Near drowning in Grand Forks: 'If it weren't for them, I would be dead right now'
Lois Ustanko said it happened quietly.
"People always say that if someone is drowning, there'll be a lot of screaming and thrashing, and there wasn't. It was just we noticed something at the bottom of the pool," she said.
That something was Habimana Francois, an 18-year-old who had been swimming with a group of young people in the indoor pool at a south Grand Forks apartment complex.
"My husband quickly jumped into the pool because there was no movement, and he was at the very bottom in 8 feet of water," Ustanko said.
Her husband, Marty, pulled Francois to the side of the pool, and she and another man pulled Francois onto the deck. They didn't know how long he had been underwater.
"It wasn't a lot of time, but it was enough time that he was not responding at all," she said.
Ustanko, a 53-year-old nurse, found that Francois was not breathing and did not have a pulse, so she started CPR. After a while, he started breathing again and was taken to the hospital, where he regained consciousness.
That was Aug. 16, 2009. Jump ahead to Wednesday when the Ustankos were recognized for their efforts at the Grand Forks Police Department's awards ceremony.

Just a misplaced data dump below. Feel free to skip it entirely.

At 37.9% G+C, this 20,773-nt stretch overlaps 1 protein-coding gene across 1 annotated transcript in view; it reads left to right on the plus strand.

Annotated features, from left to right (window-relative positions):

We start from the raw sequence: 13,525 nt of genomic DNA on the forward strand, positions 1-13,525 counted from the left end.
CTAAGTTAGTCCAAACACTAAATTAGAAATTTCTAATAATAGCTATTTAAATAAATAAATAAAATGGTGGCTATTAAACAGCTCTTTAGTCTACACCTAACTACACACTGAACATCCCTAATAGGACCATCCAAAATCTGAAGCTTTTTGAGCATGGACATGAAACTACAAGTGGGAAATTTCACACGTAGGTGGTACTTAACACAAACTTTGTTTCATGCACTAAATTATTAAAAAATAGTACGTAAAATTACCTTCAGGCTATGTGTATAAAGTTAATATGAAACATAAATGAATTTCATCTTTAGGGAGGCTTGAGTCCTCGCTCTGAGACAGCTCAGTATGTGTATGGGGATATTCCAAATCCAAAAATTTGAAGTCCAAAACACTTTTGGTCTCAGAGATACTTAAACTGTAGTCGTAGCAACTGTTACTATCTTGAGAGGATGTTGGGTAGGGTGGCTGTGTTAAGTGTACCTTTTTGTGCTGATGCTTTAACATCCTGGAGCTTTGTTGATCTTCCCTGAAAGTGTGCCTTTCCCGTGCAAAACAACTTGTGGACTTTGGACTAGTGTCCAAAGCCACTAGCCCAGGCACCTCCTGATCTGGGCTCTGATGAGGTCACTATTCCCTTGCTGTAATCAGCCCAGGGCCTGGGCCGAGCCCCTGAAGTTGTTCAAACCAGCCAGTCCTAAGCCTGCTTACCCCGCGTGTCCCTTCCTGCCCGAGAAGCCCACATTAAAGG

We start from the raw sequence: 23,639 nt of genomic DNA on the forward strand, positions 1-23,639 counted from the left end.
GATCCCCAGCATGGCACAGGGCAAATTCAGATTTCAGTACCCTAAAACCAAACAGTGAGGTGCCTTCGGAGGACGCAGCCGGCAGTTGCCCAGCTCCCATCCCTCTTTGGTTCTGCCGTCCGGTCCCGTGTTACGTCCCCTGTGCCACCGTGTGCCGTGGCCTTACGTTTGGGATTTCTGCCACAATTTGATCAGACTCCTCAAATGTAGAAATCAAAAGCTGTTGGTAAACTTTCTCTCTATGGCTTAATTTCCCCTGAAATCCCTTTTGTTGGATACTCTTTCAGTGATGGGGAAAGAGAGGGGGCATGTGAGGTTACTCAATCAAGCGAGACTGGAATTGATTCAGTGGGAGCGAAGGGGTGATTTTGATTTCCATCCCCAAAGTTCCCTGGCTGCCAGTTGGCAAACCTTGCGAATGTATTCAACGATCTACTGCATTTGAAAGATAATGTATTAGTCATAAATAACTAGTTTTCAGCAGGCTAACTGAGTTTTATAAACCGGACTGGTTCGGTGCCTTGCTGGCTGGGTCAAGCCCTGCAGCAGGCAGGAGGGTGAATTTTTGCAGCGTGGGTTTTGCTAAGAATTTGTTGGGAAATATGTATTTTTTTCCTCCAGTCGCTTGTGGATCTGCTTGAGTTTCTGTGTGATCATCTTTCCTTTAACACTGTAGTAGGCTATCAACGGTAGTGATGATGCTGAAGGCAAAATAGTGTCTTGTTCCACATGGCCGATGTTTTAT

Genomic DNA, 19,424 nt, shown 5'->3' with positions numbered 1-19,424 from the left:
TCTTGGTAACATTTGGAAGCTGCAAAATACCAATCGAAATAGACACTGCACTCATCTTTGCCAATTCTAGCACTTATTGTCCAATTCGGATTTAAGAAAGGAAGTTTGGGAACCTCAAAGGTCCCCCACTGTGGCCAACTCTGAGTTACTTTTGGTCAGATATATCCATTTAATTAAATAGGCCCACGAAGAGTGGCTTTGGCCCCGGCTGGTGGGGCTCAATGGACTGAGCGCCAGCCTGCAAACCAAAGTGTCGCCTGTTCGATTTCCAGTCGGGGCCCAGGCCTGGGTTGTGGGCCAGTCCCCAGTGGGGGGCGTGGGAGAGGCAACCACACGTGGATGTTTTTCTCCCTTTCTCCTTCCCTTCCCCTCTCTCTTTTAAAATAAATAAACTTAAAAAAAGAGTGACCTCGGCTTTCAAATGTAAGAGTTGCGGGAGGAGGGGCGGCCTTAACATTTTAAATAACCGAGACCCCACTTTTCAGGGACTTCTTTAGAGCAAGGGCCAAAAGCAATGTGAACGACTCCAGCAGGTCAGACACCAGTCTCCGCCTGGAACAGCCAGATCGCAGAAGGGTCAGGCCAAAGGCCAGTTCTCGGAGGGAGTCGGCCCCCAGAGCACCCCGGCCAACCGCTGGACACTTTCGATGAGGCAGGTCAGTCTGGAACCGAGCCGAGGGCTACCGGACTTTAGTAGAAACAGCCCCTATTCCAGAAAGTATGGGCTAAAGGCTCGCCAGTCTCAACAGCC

"What they did is kind of like the biggest thing to me," Francois told the Herald. "Because if it weren't for them, I would be dead right now."
Francois, who attended Wednesday's ceremony with the Ustankos, said he remembers jumping into the pool, sinking to the bottom and not being able to swim to the top.
"I don't know how I got out the water," he said. "When I wake up again, I thought I was, like, sleeping, dreaming. So, I opened my eyes and see cops by me, all over. I was like, 'What happened?'"
Francois, who's originally from the African country of Burundi, came to Grand Forks in 2007 after spending time in a refugee camp in neighboring Tanzania. He met the Ustankos through a Holy Family Catholic Church program that assists refugees in town.
Ustanko said Francois was one of eight to 10 kids she and her husband were hosting at the pool on that summer day. "We did have the appropriate number of adults," she said. "We were doing a lot of things right."
Marty Ustanko, 62, noted what a catastrophe it would have been if Francois had drowned.
"If he had to go through all that tragedy to come here and die in a pool, I mean, he has his whole life ahead of him," Marty Ustanko said.
Francois, who is now 19, has made a full recovery. He's even built his stamina and speed to the point that he's a state-ranked cross-country runner for Red River High School. But that took time.
For a significant part of the 2009 season, Francois had difficulty running because of water lingering in his lungs. After charging up hills, he said, his back would hurt.
This season, things have changed.
"These days, I'm doing OK," he said. "I'm up the hill; I keep running."